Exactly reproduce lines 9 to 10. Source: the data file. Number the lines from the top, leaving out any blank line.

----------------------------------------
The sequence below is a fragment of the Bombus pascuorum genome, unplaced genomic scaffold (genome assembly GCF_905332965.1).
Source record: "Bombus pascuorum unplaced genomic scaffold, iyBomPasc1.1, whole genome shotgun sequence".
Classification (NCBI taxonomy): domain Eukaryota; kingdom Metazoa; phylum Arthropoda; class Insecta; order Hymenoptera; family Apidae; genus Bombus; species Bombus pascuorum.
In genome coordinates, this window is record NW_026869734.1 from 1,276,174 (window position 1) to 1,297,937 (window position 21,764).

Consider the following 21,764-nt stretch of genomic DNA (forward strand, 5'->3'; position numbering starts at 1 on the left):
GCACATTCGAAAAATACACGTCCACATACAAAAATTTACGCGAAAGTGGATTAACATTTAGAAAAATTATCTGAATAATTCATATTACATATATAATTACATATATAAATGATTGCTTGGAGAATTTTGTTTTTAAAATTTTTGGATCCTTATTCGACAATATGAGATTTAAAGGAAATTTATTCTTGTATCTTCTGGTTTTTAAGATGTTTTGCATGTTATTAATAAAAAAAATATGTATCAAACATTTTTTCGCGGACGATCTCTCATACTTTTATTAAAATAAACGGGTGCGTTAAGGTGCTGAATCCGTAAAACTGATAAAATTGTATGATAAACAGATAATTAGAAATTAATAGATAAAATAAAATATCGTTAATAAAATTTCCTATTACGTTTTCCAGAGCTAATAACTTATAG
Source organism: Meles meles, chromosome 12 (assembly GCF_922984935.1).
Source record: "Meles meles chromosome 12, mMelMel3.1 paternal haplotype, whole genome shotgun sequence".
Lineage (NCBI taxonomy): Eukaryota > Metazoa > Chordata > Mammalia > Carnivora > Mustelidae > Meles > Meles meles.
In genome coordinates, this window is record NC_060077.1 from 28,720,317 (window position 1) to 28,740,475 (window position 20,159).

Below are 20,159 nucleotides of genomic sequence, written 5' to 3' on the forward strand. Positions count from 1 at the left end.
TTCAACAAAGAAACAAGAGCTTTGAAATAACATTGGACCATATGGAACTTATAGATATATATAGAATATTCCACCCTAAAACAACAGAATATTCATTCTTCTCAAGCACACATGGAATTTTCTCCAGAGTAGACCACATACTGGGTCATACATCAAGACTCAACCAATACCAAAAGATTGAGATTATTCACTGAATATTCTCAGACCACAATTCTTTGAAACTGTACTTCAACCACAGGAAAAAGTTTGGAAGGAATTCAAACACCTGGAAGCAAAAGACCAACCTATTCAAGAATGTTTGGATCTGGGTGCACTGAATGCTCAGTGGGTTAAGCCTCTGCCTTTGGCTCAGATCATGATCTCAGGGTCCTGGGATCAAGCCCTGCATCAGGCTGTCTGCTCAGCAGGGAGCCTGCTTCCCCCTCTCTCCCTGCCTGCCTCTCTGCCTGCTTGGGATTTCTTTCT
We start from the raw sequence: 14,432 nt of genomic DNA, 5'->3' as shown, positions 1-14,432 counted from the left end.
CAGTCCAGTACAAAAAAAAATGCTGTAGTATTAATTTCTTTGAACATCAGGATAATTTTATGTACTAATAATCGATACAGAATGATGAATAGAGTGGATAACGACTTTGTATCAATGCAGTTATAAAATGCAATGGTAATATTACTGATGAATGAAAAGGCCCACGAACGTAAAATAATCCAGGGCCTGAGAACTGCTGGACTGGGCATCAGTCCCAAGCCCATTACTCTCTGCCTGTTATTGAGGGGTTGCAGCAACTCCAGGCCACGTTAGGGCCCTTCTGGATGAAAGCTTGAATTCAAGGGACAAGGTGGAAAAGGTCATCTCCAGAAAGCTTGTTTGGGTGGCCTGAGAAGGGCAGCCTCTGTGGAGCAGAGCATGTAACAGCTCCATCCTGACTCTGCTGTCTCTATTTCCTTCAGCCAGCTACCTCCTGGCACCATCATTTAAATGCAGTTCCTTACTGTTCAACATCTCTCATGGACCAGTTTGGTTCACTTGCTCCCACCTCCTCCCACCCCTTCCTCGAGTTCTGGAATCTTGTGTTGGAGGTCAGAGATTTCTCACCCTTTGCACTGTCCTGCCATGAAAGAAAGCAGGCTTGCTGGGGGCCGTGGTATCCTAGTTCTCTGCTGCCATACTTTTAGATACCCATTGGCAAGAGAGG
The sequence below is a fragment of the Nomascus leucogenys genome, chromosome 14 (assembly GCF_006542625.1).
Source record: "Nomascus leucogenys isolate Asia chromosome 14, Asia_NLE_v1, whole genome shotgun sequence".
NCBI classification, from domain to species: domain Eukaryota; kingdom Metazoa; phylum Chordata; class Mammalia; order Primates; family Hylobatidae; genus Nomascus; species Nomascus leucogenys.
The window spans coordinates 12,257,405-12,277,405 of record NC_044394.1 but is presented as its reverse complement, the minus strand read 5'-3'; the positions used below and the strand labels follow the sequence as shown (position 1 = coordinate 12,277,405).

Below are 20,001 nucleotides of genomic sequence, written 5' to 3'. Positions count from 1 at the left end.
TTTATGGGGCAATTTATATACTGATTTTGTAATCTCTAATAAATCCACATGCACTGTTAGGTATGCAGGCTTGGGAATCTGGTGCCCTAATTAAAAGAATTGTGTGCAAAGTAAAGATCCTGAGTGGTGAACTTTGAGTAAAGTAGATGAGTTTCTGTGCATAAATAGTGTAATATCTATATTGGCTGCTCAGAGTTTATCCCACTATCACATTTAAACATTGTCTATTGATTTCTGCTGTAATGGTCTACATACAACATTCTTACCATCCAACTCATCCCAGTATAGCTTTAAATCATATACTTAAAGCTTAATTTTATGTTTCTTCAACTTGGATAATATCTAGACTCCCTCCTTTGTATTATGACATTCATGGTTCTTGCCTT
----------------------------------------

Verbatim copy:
Lineage (NCBI taxonomy): Eukaryota > Metazoa > Chordata > Mammalia > Carnivora > Mustelidae > Meles > Meles meles.
In genome coordinates, this window is record NC_060077.1 from 28,720,317 (window position 1) to 28,740,475 (window position 20,159).